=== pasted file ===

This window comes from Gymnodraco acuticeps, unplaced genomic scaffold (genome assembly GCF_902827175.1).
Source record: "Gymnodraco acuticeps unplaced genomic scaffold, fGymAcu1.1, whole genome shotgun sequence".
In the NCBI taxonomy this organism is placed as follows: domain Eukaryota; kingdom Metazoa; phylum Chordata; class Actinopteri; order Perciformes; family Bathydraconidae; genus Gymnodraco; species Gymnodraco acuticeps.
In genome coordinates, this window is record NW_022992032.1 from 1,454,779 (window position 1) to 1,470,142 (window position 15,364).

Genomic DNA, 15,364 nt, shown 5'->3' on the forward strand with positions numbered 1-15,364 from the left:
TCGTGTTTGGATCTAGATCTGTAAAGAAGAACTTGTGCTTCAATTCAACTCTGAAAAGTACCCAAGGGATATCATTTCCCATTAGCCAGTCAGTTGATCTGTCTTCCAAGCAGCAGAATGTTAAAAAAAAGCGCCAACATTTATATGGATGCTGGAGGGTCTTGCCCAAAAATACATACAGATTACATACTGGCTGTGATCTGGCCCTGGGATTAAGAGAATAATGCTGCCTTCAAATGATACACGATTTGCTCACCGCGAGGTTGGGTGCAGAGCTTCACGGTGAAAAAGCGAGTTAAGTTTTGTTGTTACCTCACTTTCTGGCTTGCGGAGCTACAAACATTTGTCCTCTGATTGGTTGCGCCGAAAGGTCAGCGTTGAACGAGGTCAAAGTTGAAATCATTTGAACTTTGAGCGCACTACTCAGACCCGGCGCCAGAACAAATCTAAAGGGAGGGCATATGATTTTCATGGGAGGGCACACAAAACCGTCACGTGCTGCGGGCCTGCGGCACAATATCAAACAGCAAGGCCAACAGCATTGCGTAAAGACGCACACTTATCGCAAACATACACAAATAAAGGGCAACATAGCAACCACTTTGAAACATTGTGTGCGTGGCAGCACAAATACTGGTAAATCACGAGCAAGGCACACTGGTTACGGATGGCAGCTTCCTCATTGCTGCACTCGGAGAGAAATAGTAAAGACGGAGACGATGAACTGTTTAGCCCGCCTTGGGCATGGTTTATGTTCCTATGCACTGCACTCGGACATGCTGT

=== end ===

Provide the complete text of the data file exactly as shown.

This window comes from Gymnodraco acuticeps, unplaced genomic scaffold (genome assembly GCF_902827175.1).
Source record: "Gymnodraco acuticeps unplaced genomic scaffold, fGymAcu1.1, whole genome shotgun sequence".
In the NCBI taxonomy this organism is placed as follows: domain Eukaryota; kingdom Metazoa; phylum Chordata; class Actinopteri; order Perciformes; family Bathydraconidae; genus Gymnodraco; species Gymnodraco acuticeps.
In genome coordinates, this window is record NW_022992032.1 from 1,454,779 (window position 1) to 1,470,142 (window position 15,364).

Genomic DNA, 15,364 nt, shown 5'->3' on the forward strand with positions numbered 1-15,364 from the left:
TCGTGTTTGGATCTAGATCTGTAAAGAAGAACTTGTGCTTCAATTCAACTCTGAAAAGTACCCAAGGGATATCATTTCCCATTAGCCAGTCAGTTGATCTGTCTTCCAAGCAGCAGAATGTTAAAAAAAAGCGCCAACATTTATATGGATGCTGGAGGGTCTTGCCCAAAAATACATACAGATTACATACTGGCTGTGATCTGGCCCTGGGATTAAGAGAATAATGCTGCCTTCAAATGATACACGATTTGCTCACCGCGAGGTTGGGTGCAGAGCTTCACGGTGAAAAAGCGAGTTAAGTTTTGTTGTTACCTCACTTTCTGGCTTGCGGAGCTACAAACATTTGTCCTCTGATTGGTTGCGCCGAAAGGTCAGCGTTGAACGAGGTCAAAGTTGAAATCATTTGAACTTTGAGCGCACTACTCAGACCCGGCGCCAGAACAAATCTAAAGGGAGGGCATATGATTTTCATGGGAGGGCACACAAAACCGTCACGTGCTGCGGGCCTGCGGCACAATATCAAACAGCAAGGCCAACAGCATTGCGTAAAGACGCACACTTATCGCAAACATACACAAATAAAGGGCAACATAGCAACCACTTTGAAACATTGTGTGCGTGGCAGCACAAATACTGGTAAATCACGAGCAAGGCACACTGGTTACGGATGGCAGCTTCCTCATTGCTGCACTCGGAGAGAAATAGTAAAGACGGAGACGATGAACTGTTTAGCCCGCCTTGGGCATGGTTTATGTTCCTATGCACTGCACTCGGACATGCTGT